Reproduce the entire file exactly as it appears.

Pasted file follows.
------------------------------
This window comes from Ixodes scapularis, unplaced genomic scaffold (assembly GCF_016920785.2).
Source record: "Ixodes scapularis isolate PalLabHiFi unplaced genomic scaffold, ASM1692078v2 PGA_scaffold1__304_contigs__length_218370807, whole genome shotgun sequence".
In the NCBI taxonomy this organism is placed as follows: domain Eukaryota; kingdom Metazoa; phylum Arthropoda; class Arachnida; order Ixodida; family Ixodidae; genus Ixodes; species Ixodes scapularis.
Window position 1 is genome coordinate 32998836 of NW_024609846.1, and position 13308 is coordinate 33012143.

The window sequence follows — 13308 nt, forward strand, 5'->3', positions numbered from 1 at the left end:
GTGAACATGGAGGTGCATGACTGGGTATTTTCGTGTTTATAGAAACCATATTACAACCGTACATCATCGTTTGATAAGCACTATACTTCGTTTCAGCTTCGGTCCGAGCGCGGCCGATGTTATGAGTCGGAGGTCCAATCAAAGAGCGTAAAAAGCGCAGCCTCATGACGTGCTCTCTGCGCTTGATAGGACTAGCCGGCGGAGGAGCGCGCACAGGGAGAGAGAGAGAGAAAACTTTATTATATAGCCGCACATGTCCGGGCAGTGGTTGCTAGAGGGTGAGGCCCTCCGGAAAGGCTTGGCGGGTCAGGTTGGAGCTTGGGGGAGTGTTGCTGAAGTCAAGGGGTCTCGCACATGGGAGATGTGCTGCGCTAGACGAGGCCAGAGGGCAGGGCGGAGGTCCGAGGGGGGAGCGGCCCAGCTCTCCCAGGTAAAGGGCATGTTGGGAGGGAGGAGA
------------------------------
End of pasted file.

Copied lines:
This window comes from Ixodes scapularis, unplaced genomic scaffold (assembly GCF_016920785.2).
Source record: "Ixodes scapularis isolate PalLabHiFi unplaced genomic scaffold, ASM1692078v2 PGA_scaffold1__304_contigs__length_218370807, whole genome shotgun sequence".
In the NCBI taxonomy this organism is placed as follows: domain Eukaryota; kingdom Metazoa; phylum Arthropoda; class Arachnida; order Ixodida; family Ixodidae; genus Ixodes; species Ixodes scapularis.
Window position 1 is genome coordinate 32998836 of NW_024609846.1, and position 13308 is coordinate 33012143.

The window sequence follows — 13308 nt, forward strand, 5'->3', positions numbered from 1 at the left end:
GTGAACATGGAGGTGCATGACTGGGTATTTTCGTGTTTATAGAAACCATATTACAACCGTACATCATCGTTTGATAAGCACTATACTTCGTTTCAGCTTCGGTCCGAGCGCGGCCGATGTTATGAGTCGGAGGTCCAATCAAAGAGCGTAAAAAGCGCAGCCTCATGACGTGCTCTCTGCGCTTGATAGGACTAGCCGGCGGAGGAGCGCGCACAGGGAGAGAGAGAGAGAAAACTTTATTATATAGCCGCACATGTCCGGGCAGTGGTTGCTAGAGGGTGAGGCCCTCCGGAAAGGCTTGGCGGGTCAGGTTGGAGCTTGGGGGAGTGTTGCTGAAGTCAAGGGGTCTCGCACATGGGAGATGTGCTGCGCTAGACGAGGCCAGAGGGCAGGGCGGAGGTCCGAGGGGGGAGCGGCCCAGCTCTCCCAGGTAAAGGGCATGTTGGGAGGGAGGAGA